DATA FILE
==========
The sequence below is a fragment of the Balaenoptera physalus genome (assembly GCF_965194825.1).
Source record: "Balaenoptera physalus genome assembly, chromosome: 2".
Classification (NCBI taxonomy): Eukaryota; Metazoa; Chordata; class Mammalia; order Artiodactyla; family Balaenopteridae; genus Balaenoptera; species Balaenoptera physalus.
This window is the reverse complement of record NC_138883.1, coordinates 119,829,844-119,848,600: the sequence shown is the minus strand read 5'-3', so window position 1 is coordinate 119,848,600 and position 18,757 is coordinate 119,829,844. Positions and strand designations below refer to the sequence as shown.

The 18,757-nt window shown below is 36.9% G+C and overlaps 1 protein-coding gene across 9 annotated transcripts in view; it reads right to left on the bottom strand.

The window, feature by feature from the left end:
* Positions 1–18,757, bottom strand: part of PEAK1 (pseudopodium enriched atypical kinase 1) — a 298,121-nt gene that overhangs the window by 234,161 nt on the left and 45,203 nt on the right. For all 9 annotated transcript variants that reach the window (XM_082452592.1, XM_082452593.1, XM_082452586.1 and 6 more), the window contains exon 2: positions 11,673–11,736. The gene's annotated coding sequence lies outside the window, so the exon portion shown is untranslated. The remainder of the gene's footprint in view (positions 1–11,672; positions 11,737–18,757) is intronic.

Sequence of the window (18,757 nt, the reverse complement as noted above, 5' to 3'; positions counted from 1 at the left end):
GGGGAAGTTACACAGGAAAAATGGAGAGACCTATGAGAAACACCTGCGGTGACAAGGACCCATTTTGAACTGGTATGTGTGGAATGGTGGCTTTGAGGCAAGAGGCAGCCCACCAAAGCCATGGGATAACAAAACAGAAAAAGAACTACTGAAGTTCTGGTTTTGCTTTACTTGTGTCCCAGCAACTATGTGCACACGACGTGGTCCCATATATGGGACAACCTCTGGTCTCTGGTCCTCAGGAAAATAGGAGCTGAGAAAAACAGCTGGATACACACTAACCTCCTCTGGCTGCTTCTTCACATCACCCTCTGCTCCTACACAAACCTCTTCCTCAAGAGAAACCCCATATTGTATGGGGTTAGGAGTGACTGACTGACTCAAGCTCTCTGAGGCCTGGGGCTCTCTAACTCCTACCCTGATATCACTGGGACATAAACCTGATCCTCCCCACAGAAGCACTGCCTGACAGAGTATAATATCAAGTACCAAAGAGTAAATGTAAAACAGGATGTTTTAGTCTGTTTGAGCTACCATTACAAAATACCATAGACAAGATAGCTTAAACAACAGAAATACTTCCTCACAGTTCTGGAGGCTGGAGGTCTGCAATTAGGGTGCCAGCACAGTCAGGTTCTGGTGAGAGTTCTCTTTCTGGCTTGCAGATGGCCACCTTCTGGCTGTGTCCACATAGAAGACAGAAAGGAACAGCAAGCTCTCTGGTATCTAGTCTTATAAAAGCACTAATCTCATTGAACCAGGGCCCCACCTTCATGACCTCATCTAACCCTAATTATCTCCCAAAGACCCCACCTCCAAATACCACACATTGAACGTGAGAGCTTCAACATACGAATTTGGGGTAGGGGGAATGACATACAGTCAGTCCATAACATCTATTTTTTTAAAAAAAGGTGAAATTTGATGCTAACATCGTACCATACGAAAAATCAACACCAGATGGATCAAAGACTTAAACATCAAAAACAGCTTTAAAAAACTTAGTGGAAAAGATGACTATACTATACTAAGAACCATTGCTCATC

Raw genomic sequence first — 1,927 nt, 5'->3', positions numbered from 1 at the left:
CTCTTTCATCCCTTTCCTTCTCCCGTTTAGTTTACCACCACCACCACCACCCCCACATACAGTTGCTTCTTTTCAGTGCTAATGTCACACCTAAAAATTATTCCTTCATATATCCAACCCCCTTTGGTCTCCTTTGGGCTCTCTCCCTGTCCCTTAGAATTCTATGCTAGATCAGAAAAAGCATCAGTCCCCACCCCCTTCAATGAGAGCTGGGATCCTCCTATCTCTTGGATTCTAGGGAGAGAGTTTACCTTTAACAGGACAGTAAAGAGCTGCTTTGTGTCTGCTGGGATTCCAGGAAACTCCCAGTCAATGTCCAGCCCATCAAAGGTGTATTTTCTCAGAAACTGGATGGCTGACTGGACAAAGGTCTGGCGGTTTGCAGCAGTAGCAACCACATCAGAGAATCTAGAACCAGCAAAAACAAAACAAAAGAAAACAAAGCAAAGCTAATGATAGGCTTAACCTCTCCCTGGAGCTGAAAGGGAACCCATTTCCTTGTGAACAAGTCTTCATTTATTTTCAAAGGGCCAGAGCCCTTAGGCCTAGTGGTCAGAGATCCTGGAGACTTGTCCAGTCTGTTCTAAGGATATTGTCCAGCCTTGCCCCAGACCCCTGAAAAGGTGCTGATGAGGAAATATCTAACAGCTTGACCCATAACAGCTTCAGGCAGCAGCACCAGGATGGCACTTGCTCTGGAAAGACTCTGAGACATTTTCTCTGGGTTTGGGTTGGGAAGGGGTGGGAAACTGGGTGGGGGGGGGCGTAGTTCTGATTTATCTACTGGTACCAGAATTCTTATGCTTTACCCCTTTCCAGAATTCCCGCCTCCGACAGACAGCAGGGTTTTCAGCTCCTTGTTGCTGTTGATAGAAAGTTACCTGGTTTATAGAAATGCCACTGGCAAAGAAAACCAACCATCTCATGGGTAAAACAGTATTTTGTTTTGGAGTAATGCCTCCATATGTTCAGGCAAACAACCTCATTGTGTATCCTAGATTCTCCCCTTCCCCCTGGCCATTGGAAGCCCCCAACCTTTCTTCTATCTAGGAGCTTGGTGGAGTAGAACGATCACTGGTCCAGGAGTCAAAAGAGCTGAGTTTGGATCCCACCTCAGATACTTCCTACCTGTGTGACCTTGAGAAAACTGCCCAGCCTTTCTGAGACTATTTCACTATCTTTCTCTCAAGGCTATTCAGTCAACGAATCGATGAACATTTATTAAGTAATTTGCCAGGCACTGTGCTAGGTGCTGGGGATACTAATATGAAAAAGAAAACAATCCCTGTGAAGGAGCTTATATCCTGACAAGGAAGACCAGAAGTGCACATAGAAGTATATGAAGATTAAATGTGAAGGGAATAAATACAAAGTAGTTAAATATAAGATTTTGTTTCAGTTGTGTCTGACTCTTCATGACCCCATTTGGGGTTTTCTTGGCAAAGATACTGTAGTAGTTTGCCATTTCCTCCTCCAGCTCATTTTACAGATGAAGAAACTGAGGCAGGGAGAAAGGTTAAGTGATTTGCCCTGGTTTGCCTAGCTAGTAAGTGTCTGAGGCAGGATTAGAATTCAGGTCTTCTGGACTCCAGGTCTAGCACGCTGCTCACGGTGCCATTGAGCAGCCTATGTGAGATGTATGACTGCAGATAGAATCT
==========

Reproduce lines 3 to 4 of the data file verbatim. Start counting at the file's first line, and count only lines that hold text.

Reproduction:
Classification (NCBI taxonomy): Eukaryota; Metazoa; Chordata; class Mammalia; order Artiodactyla; family Balaenopteridae; genus Balaenoptera; species Balaenoptera physalus.
This window is the reverse complement of record NC_138883.1, coordinates 119,829,844-119,848,600: the sequence shown is the minus strand read 5'-3', so window position 1 is coordinate 119,848,600 and position 18,757 is coordinate 119,829,844. Positions and strand designations below refer to the sequence as shown.